Sunday, June 6, 2010

5/30: Something about having this much free time today seemed so decadent.

5/31: Today was a huge victory in the life of my first born, the AIDS hospice. I was able to talk to several people at the municipality all of whom seemed incredibly encouraging and helpful. Naturally, I didn't even discuss my original intention for being there (the potential for a plot of land) and the chief was MIA from his refrigerator repair shack (which is apparently where he spends most of his time that's not spent doing his chiefly duties) and the doctor in charge of the AIDS ward at the hospital was nowhere to be found but any small step forward is a success in my book. I also hope to snag those elusive men later in the week, little do they know how persistent (obnoxious) of a phone stalker I can be.

6/1: So the chocolate cake I hyped up all week drew attention like that akin to Julia Child. The 'sweets' they sell in the little shop in my village are really Halls cough drops. I tried to explain this to someone and they said, "No, it says right here, it has menthol." On a food related note, one of my many admirers gave me smoked beef flavored chips in honor of my presence at a meeting he was two hours late to. I'm so sad that today was the last English Reading class I'll teach until their winter (yes it's winter here) break is over which I even expressed to them with the vocabulary word 'frustrated' in a sentence. (I am frustrated that school is ending early because of World Cup). Anyway, my positive moment is that I met a totally hip English teacher who I have a date with for next weekend for a girls night in one of the bigger towns, hooray!

6/2: Today I went to the new clinic in my village. (I'm a familiar face at the other one). I waited at dawn for the lone morning taxi and wasn't informed until after I had already gotten there, realized the nurse I wanted to see concerning the hospice is on sick leave for a month, that there wouldn't be another taxi until late afternoon. I then proceeded to climb up and down hills for about an hour with my co worker (who does this every day) with at least a good hour to hour and a half to go to get back to our organization when we were picked up by some friendly man with several mattresses on top of his car with a crumbling interior: definitely my positive moment especially since I could see my co worker starting to have trouble climbing the hills.

6/3: After several confidence boosting conversations in Zulu with my co workers I was discouraged when I noticed in reality they were just spoon feeding me my own paltry vocabulary. On a positive note, I had a wonderful bonding session with one of my co workers in English/Zulu that I deemed successful not only because of the new vocab I was able to use in context but more importantly because I got filled in on her juicy love life haha. I also visited one of my co workers at home who fell and dislocated his knee cap yesterday. He was taken to the clinic where they popped it back into place and gave him some pain meds. Thankfully it was the one day a month where we have a car at the org. He was still clearly in a lot of pain when I came and I didn't want to bother him so I didn't stay long but he just texted me, 'Thanks to come at home you make me strong God bless you.' Never underestimate the power of your presence.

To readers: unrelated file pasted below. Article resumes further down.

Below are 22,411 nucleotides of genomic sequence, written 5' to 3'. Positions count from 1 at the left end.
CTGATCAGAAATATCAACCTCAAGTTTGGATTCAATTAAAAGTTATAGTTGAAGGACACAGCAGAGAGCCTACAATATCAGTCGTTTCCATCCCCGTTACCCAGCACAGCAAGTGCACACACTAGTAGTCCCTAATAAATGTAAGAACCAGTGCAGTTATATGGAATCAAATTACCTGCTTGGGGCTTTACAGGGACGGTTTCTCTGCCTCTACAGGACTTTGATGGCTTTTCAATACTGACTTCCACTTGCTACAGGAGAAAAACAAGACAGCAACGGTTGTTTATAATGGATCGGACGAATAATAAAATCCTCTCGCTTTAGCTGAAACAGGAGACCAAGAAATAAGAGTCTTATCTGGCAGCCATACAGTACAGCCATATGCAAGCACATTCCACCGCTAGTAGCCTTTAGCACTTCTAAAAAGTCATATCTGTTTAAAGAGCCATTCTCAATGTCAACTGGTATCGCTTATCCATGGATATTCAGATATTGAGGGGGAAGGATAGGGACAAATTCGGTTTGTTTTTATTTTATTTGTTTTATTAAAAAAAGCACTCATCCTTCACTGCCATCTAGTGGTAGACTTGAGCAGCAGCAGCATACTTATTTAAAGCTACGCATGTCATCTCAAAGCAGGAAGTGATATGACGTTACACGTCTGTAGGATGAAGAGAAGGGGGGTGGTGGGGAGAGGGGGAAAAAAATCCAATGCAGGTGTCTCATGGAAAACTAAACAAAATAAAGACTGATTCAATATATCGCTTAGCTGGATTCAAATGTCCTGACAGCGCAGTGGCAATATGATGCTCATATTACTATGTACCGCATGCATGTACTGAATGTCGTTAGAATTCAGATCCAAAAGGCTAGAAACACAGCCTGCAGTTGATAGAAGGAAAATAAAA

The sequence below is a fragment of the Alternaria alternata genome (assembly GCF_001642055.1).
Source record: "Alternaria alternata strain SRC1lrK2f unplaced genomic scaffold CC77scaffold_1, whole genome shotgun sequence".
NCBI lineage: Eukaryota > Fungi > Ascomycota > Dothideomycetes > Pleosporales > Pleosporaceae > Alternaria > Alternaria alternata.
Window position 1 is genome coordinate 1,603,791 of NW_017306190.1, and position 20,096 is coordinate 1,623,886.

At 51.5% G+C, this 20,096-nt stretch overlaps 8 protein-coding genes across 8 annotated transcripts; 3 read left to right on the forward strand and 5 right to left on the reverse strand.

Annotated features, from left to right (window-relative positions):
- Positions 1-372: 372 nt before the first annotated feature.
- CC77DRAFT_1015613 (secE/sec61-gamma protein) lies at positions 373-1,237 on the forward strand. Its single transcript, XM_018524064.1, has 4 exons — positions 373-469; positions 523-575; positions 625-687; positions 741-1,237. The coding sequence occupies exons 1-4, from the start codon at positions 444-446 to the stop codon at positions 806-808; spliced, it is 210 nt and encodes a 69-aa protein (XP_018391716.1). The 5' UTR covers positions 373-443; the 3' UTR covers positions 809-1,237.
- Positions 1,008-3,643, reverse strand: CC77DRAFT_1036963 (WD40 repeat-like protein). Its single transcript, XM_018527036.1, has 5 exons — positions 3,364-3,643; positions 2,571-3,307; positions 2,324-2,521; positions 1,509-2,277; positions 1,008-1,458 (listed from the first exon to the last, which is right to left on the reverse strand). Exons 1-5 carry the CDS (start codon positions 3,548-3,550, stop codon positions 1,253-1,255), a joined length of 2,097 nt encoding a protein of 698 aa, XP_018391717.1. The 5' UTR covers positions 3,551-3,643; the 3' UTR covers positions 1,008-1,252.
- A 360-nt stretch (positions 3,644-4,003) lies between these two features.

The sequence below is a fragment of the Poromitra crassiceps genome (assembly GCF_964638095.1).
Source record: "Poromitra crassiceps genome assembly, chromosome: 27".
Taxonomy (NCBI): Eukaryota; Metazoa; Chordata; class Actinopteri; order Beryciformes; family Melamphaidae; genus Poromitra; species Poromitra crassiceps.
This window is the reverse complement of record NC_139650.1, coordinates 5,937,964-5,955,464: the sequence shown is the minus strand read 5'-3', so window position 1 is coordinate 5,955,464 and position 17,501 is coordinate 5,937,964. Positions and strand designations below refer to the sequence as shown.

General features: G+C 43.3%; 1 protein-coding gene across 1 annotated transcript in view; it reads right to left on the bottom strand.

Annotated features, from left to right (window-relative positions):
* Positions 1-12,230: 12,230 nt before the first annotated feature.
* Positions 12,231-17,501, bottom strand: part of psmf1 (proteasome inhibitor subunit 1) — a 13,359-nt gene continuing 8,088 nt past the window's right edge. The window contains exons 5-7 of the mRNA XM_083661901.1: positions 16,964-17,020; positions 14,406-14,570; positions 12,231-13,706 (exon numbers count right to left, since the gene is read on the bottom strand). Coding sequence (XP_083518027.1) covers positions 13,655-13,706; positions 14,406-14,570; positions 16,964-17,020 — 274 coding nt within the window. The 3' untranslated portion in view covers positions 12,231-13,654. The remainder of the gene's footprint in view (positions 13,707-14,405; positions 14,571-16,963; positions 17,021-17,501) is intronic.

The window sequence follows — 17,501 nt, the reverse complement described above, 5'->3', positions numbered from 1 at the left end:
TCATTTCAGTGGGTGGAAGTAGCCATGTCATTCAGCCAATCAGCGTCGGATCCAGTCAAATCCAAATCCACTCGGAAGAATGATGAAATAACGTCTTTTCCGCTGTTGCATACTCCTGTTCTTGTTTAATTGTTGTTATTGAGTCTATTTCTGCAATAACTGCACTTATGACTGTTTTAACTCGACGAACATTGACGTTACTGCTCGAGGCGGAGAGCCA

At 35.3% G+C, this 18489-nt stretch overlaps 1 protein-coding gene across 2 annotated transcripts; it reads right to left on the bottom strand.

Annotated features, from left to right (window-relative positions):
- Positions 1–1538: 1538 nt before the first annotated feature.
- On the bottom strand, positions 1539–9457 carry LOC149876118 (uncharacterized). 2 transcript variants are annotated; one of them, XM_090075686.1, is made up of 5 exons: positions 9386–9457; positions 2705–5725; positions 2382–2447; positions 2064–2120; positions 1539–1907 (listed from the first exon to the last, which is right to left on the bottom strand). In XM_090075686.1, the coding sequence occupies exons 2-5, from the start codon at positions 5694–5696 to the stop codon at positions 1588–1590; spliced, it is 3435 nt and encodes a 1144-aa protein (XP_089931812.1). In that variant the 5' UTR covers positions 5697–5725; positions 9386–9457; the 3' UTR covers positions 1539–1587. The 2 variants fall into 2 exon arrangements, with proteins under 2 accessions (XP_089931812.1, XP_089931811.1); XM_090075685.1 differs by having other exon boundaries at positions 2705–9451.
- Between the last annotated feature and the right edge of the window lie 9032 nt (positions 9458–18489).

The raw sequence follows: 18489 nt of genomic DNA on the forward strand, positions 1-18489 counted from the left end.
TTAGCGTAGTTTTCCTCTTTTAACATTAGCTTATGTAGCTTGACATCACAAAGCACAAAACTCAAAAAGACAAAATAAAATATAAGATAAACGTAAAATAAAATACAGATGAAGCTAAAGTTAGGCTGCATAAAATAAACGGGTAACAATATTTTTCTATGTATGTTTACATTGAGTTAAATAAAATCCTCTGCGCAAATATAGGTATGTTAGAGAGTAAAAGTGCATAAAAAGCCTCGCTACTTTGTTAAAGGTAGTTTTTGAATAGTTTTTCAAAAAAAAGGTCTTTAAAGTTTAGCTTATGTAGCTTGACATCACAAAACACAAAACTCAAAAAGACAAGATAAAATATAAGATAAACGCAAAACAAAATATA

6/4: So I was dragged out of my village kicking in screaming today by two of my best friends in Peace Corps, Leah and Angie. It was so nice to hike around Angie's village, have a few glasses of wine and just relax, not to mention talking in complete sentences in English.

6/5: So I couldn't take the guilt and Tshengie's puppy dog eyes after she begged, literally begged me to come to her dad's birthday party (see positive moment for 5/28). So I backed out on the girls empowerment sleep away camp planning session I was suppose to have with three of my fellow PCVs. Much to the relief of my supervisor who I can now see feels everything is now once again right in the world. Her dad is a pastor in the Zion church which is a traditional Zulu Christian faith where they combine drums and song and dance in worship that lasts all day on Sundays. Ritual and sacrifice are prominent and they have special dress they wear during any ceremony including church but not limited to birthday parties. The party comprised of his family and friends standing up and telling God why they were thankful for him with a good dollop of hymns in between. At the head table were Tshengie's six brothers, lots of bowls of cheetos, her dad and her two moms (polygamy is commonplace here, just look at the President), and Tshengie and I sat on the women's side near the front. I went with two friends from my organization and even though it took us two hours to get there I knew how much it meant to Tshengie to see us make the epic journey. And to top it off since we didn't get lost it only took us an hour and a half to get back!

6/6: After two really long fun days I vegetated all day today mainly carb detoxing. After a steady stream of visitors, I had one teacher who came to ask if I could summarize my talk I gave to her school a few weeks ago over child trafficking so she could review the points with her class. Seeing as though I was warned about that hour long lecture as I was walking up to the stage (under the assumption I was just to introduce myself) it was nice that she at least thought it was somewhat coherent, nice enough in fact to make it as my positive moment.

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